Future changes in the size and age structure of the population mean that there will be many more disabled people in 1995 than there are today. Substantial growth is expected for the population age 85 and above, an age group that suffers a very high incidence of disabling conditions. In addition, better health care now enables people with developmental disabilities such as Down's syndrome to live longer than they used to, so the number of mentally retarded people is expected to grow. Significant growth is also projected for the mentally ill, in part because of the very large number of young adults who have reached the age of peak risk for schizophrenia and other chronic mental illnesses.

Public and private response to the needs of older people is expected to spur rapid employment growth in nursing homes, retirement and life care communities, adult day care programs, and social service agencies. In the areas of mental health and mental retardation, widespread support for deinstitutionalizing residents of large public facilities is expected to create strong and sustained pressure at State and local levels for community residences and programs for the physically and mentally disabled.

Many recreational therapists now work in psychiatric, rehabilitation, and other long-term hospitals. Employment in these hospitals is expected to grow very little, overall; and most job openings will be generated by the need to replace experienced workers who transfer to other occupations or stop working.

Slow growth in the hospital sector will be more than offset, however, by burgeoning demand for recreational therapists in nursing homes, community programs, and residental facilities for people with handicapping conditions. Job prospects for recreational therapists in private psychiatric facilities should also be favorable, although it is important to bear in mind that this specialty sector is small.

Nursing homes are expected to provide 1 job in 4 by the mid-1990's. Growth could be even more rapid than currently anticipated, depending on future developments in nursing home staffing. A broad-based effort to improve the quality of care in nursing homes would undoubtedly lead to additional jobs for recreational therapists, since there is general agreement that well-designed activities programs promote residents' physical and mental health.

Community programs for special populations are also expected to expand significantly in the years ahead, spurring demand for recreational therapists. Locating a job may require persistence, however, in view of the small scale and developmental nature of community-based programs. Internships may prove especially valuable to students interested in community practice. In recreational therapy, as in other human service fields, internships and volunteer work provide contacts that may prove invaluable in finding a job.

Job prospects are expected to be favorable for graduates of accredited programs in therapeutic recreation. Currently, there are reports of a shortage of qualified recreational therapists in some areas, rural areas in particular. In metropolitan areas and localities where training programs abound, competition for jobs is keener.


Salaries of recreational therapists vary according to employment setting, educational background, work experience, and region of the country. Starting salaries for recreational therapists in institutions and programs funded by State mental health or mental retardation agencies ranged from about $14,500 to $19,500 a year in 1985, according to a survey by the National Therapeutic Recreation Society. The starting salary for therapeutic recreation specialists in Veterans Administration facilities was $17,824 a year in 1985.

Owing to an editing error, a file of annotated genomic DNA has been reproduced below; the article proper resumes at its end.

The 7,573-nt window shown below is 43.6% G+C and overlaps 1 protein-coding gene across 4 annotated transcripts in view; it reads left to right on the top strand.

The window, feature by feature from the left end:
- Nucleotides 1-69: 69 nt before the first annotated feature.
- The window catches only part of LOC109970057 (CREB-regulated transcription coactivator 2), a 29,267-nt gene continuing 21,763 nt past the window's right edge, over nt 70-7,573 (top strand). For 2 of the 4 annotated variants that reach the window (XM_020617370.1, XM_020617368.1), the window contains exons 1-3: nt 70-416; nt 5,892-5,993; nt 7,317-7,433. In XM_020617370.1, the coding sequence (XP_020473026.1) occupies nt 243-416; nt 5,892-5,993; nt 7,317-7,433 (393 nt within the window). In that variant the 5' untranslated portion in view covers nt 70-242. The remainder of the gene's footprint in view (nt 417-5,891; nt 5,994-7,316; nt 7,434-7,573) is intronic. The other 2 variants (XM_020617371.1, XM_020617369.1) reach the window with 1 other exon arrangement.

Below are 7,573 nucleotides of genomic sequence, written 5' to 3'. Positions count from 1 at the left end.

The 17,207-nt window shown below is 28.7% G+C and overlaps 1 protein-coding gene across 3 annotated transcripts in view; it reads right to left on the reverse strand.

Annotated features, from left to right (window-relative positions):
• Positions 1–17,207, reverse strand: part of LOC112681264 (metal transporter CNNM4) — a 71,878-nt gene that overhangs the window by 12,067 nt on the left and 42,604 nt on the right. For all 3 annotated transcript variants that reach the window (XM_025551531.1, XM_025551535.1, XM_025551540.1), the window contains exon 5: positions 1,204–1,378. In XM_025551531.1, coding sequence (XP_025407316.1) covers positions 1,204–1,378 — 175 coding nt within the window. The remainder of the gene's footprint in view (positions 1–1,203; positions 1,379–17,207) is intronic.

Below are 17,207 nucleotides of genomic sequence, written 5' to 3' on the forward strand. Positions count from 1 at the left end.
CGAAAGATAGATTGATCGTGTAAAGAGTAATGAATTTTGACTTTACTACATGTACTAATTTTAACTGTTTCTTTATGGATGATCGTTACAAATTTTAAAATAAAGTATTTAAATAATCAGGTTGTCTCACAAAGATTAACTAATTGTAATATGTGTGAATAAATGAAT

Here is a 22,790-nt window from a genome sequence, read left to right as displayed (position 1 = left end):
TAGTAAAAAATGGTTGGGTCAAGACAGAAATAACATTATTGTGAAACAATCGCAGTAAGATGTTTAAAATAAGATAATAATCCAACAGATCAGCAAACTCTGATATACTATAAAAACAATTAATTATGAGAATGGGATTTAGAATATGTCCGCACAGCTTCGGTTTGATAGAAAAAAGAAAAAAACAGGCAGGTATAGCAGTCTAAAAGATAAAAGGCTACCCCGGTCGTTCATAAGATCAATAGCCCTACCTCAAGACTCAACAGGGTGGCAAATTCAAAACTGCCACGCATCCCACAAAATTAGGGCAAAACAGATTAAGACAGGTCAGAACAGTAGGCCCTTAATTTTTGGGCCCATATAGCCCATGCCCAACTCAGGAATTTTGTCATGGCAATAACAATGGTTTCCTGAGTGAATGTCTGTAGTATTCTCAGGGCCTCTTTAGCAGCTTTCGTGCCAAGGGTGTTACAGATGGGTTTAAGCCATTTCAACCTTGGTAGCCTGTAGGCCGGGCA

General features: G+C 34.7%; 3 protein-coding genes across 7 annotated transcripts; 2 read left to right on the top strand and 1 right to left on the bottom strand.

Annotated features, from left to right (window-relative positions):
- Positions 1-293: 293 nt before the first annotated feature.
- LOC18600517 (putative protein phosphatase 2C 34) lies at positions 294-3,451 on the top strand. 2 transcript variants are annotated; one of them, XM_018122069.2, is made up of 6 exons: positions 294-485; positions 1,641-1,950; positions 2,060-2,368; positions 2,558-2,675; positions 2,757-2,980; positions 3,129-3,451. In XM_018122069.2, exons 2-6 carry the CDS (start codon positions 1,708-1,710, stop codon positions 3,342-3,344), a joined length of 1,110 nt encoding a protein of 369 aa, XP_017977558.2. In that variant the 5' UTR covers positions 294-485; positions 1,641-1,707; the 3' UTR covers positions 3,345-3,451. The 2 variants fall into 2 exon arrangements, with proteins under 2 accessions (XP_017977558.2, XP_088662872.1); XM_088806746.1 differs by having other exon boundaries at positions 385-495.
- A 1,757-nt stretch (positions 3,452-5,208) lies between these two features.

Recreational therapists in hospitals had average salaries of $17,000 a year in 1985, according to a survey conducted by the University of Texas Medical Branch. Top salaries of experienced recreational therapists averaged $23,400 a year.

Related Occupations

Recreational therapists design activities to help people with disabilities lead more fulfilling and independent lives. Other workers who have similar jobs are orientation therapists for the blind, art therapists, drama therapists, dance therapists, music therapists, occupational therapists, and rehabilitation counselors.

Sources of Additional Information

For information about careers in recreational therapy, contact

National Therapeutic Recreation Society

3101 Park Center Drive

Alexandria, Virginia 22302.

Certification information may be obtained from

National Council for Therapeutic Recreation Certification

P.O. Box 16126

Alexandria, Virginia 22302.

Academic programs in therapeutic recreation are listed in the National Recreation and Park Association's Directory of College/University Programs in Recreation, Leisure Services and Resources. Price and ordering information for the latest edition is available from

National Recreation and Park Association

3101 Park Center Drive

Alexandria, Virginia 22302.

The American Association of Health, Physical Education, Recreation, and Dance also publishes a directory that lists academic programs in therapeutic recreation. Price and ordering information for the latest edition is available from

American Association of Health, Physical Education, Recreation, and Dance

P.O. Box 704

Waldorf, Maryland 20601.

For a pamphlet on careers in mental health, write

Public Inquiries

National Institute of Mental Health

5600 Fishers Lane

Rockville, Maryland 20857.

For a pamphlet on careers in nursing homes, write

American Health Care Association

1200 15th Street NW

Washington, D.C. 20005.

Information about employment opportunities in Veterans Administration medical centers is available from local Veterans Administration medical centers.
COPYRIGHT 1985 U.S. Government Printing Office
No portion of this article can be reproduced without the express written permission from the copyright holder.
Copyright 1985 Gale, Cengage Learning. All rights reserved.

Article Details
Printer friendly Cite/link Email Feedback
Title Annotation:training and employment
Author:Gamliel, Sandra
Publication:Occupational Outlook Quarterly
Date:Dec 22, 1985
Previous Article:Farm operators and managers.
Next Article:Computer training and the workplace: a little goes a long way.

Terms of use | Copyright © 2016 Farlex, Inc. | Feedback | For webmasters